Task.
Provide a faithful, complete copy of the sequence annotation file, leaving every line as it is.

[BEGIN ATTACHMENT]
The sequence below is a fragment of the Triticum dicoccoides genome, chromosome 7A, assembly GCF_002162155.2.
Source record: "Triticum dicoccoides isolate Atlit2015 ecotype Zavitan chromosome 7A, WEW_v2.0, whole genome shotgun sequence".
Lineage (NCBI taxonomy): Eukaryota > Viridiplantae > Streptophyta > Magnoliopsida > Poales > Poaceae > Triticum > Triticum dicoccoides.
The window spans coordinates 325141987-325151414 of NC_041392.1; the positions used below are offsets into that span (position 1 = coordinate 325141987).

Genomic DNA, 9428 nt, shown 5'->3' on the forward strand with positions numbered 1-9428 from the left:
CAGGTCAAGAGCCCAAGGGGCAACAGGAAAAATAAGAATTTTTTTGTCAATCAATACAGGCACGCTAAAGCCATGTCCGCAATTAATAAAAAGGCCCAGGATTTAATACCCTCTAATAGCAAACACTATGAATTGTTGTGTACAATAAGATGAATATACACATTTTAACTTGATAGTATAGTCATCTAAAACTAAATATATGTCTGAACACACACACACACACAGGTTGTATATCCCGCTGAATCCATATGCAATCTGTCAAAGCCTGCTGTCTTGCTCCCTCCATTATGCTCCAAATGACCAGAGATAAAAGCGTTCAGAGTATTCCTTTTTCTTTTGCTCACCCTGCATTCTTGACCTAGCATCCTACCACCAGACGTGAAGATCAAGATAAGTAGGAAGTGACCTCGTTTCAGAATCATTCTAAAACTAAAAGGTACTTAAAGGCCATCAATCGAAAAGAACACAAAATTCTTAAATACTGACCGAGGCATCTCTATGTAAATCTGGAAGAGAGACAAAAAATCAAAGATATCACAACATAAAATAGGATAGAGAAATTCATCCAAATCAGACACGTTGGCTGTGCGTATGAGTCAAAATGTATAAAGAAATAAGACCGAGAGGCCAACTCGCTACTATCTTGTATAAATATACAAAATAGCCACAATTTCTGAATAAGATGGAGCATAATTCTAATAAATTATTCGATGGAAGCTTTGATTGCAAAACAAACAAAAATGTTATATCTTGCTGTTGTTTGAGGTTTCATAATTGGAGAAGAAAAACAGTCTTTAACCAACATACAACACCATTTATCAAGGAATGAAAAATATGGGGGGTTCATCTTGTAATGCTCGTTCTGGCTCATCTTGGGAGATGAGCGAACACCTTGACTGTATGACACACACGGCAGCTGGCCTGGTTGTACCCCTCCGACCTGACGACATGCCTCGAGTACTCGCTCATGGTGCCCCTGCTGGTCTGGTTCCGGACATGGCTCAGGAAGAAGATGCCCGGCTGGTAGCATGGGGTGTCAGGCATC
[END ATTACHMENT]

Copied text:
The sequence below is a fragment of the Triticum dicoccoides genome, chromosome 7A, assembly GCF_002162155.2.
Source record: "Triticum dicoccoides isolate Atlit2015 ecotype Zavitan chromosome 7A, WEW_v2.0, whole genome shotgun sequence".
Lineage (NCBI taxonomy): Eukaryota > Viridiplantae > Streptophyta > Magnoliopsida > Poales > Poaceae > Triticum > Triticum dicoccoides.
The window spans coordinates 325141987-325151414 of NC_041392.1; the positions used below are offsets into that span (position 1 = coordinate 325141987).

Genomic DNA, 9428 nt, shown 5'->3' on the forward strand with positions numbered 1-9428 from the left:
CAGGTCAAGAGCCCAAGGGGCAACAGGAAAAATAAGAATTTTTTTGTCAATCAATACAGGCACGCTAAAGCCATGTCCGCAATTAATAAAAAGGCCCAGGATTTAATACCCTCTAATAGCAAACACTATGAATTGTTGTGTACAATAAGATGAATATACACATTTTAACTTGATAGTATAGTCATCTAAAACTAAATATATGTCTGAACACACACACACACACAGGTTGTATATCCCGCTGAATCCATATGCAATCTGTCAAAGCCTGCTGTCTTGCTCCCTCCATTATGCTCCAAATGACCAGAGATAAAAGCGTTCAGAGTATTCCTTTTTCTTTTGCTCACCCTGCATTCTTGACCTAGCATCCTACCACCAGACGTGAAGATCAAGATAAGTAGGAAGTGACCTCGTTTCAGAATCATTCTAAAACTAAAAGGTACTTAAAGGCCATCAATCGAAAAGAACACAAAATTCTTAAATACTGACCGAGGCATCTCTATGTAAATCTGGAAGAGAGACAAAAAATCAAAGATATCACAACATAAAATAGGATAGAGAAATTCATCCAAATCAGACACGTTGGCTGTGCGTATGAGTCAAAATGTATAAAGAAATAAGACCGAGAGGCCAACTCGCTACTATCTTGTATAAATATACAAAATAGCCACAATTTCTGAATAAGATGGAGCATAATTCTAATAAATTATTCGATGGAAGCTTTGATTGCAAAACAAACAAAAATGTTATATCTTGCTGTTGTTTGAGGTTTCATAATTGGAGAAGAAAAACAGTCTTTAACCAACATACAACACCATTTATCAAGGAATGAAAAATATGGGGGGTTCATCTTGTAATGCTCGTTCTGGCTCATCTTGGGAGATGAGCGAACACCTTGACTGTATGACACACACGGCAGCTGGCCTGGTTGTACCCCTCCGACCTGACGACATGCCTCGAGTACTCGCTCATGGTGCCCCTGCTGGTCTGGTTCCGGACATGGCTCAGGAAGAAGATGCCCGGCTGGTAGCATGGGGTGTCAGGCATC